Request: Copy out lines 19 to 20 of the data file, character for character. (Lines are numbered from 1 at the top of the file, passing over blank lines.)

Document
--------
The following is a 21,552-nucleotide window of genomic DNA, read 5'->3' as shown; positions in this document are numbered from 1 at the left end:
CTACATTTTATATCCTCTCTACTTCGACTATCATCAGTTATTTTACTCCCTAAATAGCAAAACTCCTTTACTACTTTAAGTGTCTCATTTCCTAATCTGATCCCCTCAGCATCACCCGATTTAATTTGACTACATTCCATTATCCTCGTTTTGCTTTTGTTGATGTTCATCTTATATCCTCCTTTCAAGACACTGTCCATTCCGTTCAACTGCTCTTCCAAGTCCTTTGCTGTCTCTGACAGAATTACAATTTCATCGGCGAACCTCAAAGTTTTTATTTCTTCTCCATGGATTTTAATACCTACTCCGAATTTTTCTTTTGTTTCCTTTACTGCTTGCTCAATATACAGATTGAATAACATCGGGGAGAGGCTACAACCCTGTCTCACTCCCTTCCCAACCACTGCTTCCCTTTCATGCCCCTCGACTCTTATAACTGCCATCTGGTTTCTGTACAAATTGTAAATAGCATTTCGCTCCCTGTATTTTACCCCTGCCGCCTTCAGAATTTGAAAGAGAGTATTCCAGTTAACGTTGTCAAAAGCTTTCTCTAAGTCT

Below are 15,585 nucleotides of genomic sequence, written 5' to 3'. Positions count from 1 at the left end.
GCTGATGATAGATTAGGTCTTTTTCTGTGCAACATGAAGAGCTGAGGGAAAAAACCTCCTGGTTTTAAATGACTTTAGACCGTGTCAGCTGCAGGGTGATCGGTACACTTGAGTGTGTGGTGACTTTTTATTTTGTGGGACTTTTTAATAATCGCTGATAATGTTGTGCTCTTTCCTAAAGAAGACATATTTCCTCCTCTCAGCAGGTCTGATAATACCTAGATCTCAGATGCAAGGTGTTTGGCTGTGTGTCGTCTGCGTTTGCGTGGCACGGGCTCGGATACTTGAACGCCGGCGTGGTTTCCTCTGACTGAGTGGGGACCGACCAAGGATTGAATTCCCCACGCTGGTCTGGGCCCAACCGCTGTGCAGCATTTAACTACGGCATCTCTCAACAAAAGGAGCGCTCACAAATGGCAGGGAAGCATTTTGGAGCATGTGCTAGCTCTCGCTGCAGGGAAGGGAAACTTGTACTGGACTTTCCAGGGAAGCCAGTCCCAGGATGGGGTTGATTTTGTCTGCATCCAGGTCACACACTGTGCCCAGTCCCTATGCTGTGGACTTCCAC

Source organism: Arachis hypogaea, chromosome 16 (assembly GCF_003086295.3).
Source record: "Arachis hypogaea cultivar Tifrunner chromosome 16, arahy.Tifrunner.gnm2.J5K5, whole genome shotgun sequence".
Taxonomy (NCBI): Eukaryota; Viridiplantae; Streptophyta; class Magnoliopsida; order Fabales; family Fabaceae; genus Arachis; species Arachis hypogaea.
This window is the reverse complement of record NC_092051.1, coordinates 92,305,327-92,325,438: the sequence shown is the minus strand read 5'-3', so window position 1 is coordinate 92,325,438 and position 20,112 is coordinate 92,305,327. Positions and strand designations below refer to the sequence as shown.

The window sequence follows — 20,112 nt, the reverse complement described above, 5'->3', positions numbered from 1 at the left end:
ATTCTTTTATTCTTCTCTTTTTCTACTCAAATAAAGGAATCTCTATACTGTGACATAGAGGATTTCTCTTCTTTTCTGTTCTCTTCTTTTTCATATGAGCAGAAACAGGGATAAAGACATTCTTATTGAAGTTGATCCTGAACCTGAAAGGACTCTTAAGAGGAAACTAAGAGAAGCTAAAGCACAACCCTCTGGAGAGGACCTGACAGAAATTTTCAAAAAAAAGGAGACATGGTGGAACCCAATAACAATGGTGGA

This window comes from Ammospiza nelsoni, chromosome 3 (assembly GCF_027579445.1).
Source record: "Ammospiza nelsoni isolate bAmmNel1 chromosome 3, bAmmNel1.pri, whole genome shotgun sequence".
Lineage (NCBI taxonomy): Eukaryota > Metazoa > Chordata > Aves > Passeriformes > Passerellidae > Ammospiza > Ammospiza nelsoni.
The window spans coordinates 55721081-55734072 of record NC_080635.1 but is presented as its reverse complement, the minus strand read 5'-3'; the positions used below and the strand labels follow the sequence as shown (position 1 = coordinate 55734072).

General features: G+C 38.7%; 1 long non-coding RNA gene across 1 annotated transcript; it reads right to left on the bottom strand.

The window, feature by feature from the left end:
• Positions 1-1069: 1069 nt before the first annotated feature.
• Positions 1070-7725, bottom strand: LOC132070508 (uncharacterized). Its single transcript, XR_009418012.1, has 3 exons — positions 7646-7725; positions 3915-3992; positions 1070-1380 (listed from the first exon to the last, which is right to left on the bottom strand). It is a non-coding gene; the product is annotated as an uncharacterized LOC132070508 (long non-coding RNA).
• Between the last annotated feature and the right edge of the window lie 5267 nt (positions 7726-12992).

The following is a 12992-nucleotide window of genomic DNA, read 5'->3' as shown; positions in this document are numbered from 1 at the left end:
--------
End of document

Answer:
• Between the last annotated feature and the right edge of the window lie 5267 nt (positions 7726-12992).

The following is a 12992-nucleotide window of genomic DNA, read 5'->3' as shown; positions in this document are numbered from 1 at the left end: